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Western Short Story - Desolation
She slammed the door to the mercantile and stalked angrily down the covered boardwalk, pausing only to lift her skirts before stepping into the dusty street. Why she had ever married that man was a mystery to her. She had just handed him final divorce papers and all he did was look at her sadly and slowly shake his head. “I’ll see you at home, Molly,” he had said quietly before turning to wait on a rancher needing fencing wire and staples. It was yet another confrontation he had avoided and it only added to her determination to be free of him.
She had first met him just two years ago in her hometown of Baltimore when her cousin Jeffrey, a young executive with the railroad, had brought him home. She was immediately taken with this dashing, tall, handsome man and his exciting stories of the western frontier and before the night was over, she had set her cap for him. In the ensuing weeks, she turned on the charm and in less than two months was on her way to Texas as Mrs. Dan Macklin.
The town of Desolation was a bustling young community that catered to both ranchers and farmers and Dan had successfully persuaded the railroad to put in a spur for shipments of cattle and produce. It was profitable arrangement for all due largely to the efforts of men like Dan Macklin and it had put the town on the map.
Macklin owned the hardware and mercantile on main street and had gone to Baltimore to plead the town’s case to the railroad. He had returned both a hero and a married man. He was obviously highly respected in Desolation and Molly swelled with pride as Dan introduced her to the town’s gentry as his wife. Dan’s home was one of the largest in town and it was considered one of the most modern in the territory.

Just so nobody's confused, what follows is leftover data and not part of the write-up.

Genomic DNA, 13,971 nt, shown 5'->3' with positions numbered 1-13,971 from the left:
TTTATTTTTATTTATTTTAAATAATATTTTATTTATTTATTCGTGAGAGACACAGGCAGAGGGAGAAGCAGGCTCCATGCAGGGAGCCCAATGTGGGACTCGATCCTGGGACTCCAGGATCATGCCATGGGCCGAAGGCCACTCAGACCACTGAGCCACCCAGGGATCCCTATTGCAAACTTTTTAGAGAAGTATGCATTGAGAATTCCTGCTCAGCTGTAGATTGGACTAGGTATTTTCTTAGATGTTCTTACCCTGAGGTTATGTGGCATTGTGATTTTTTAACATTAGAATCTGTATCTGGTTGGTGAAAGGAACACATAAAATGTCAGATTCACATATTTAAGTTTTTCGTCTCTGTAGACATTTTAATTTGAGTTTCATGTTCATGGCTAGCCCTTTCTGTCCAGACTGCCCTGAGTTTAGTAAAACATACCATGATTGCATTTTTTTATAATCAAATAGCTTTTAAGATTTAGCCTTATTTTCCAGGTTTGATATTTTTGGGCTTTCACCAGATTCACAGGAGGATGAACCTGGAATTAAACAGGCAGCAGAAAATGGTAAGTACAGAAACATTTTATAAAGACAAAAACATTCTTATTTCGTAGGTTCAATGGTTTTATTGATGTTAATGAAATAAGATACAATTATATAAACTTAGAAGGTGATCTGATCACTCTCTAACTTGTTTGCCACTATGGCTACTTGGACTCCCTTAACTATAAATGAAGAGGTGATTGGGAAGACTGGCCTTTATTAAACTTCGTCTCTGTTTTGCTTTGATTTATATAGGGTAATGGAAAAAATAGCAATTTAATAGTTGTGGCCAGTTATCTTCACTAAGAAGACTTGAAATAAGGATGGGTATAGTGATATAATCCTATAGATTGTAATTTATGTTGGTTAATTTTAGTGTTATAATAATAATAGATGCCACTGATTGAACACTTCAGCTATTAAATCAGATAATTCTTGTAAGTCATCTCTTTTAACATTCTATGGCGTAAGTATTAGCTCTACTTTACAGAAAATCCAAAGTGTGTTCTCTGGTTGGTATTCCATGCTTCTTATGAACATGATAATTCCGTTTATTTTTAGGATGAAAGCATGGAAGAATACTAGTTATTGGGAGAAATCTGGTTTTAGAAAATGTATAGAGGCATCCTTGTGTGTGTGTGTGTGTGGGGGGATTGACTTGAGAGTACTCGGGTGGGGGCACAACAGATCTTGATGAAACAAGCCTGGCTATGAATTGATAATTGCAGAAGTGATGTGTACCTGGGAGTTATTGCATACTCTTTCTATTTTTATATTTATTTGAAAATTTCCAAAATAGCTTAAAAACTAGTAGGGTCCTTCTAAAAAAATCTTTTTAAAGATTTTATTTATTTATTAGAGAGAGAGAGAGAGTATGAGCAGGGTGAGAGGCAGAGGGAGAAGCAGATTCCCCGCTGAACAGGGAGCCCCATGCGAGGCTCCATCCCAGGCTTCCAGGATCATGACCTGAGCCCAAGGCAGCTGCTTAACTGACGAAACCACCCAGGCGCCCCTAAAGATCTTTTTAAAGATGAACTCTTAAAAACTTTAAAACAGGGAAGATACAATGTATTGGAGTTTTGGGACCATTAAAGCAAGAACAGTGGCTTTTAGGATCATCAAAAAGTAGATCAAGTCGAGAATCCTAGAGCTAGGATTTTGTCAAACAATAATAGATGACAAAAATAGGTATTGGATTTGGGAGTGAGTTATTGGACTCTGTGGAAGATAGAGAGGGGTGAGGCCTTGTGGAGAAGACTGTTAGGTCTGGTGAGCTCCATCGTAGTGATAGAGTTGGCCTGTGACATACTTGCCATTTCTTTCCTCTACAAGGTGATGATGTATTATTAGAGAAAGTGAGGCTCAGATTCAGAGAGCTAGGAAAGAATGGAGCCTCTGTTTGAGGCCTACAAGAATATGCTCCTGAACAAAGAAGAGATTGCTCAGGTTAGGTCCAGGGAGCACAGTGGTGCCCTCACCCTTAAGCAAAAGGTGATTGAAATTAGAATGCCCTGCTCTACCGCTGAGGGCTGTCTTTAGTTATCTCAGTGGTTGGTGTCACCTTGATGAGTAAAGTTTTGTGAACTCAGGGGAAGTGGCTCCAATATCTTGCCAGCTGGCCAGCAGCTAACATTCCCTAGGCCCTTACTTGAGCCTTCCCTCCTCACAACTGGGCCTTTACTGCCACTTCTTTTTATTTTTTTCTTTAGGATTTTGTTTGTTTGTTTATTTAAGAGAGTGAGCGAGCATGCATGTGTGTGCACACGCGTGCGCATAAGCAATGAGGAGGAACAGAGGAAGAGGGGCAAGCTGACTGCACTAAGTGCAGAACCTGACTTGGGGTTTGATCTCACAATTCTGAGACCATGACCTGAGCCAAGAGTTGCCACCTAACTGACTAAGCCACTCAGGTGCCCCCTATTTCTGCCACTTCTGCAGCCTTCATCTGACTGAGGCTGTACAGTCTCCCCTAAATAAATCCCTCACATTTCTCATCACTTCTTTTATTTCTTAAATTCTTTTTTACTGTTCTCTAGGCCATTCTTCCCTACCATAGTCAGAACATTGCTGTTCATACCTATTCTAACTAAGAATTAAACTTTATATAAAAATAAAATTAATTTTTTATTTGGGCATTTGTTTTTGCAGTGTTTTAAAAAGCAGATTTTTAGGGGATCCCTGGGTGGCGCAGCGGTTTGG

At first, the west was a shock to Molly. The streets were either choking with dust or nearly impassable with clinging mud, depending on the season. There were no lamplighters at night because there were no lamps and there was also no scheduled street cleaning. Young cowboys fresh from a trail drive often whooped down the streets and shot up the town until Marshal Wade intervened and hauled one or two off to jail. But gradually she made a silent if uneasy truce with her surroundings and ignored that which she could not change. Everything that is, except Dan and his one big failing.
Dan and Molly had taken part in a barn raising. Dan was more than a fair carpenter and Molly, despite being a city girl and somewhat spoiled, was an excellent cook and was not afraid of hard work. She worked with the other women and fed the hungry men a huge breakfast and a noon meal that was even larger. When they left that night, the barn was standing and the grateful owner announced a barn dance for the following weekend and invited the whole town.
Molly looked forward to the social event all week and had chatted excitedly with the widow Florence Wilson, who had been married to Dan’s best friend and was now Molly’s confidante and trusted friend. Florence had lost her husband to a logging accident several years before and paid no attention to those who sought to replace him. She was beautiful but seemed unaware of the attentions of the local bachelors.
When Saturday night finally rolled around, Molly was dressed in her finest and she and Dan were the most attractive couple there, at least in her opinion. Dan was an excellent dancer and she felt like a butterfly in his arms. Several men approached their table for a dance with her and she looked at Dan who smiled his assent. Then it happened.
Curly Bob was a top hand at a local ranch and when sober, was quite the gentleman. However, this night he was anything but sober. As the band began a new dance, Curly Bob slipped an arm around the startled Molly and whirled her across the floor in a great swooping waltz before anyone could react. The startled crowd stepped back and a grinning Bob swept Molly back to her table and deposited her in her chair.
“Thank you ma’am and I’ll be back for another before the night is through.”
While the crowd laughed, Molly stared at her husband who seemed to be ignoring the entire episode.
“Are you going to just sit there and let me be insulted?” she whispered savagely.
“He meant no harm Molly and certainly no insult. He’s just had a little too much John Barleycorn and he’s feeling his oats.”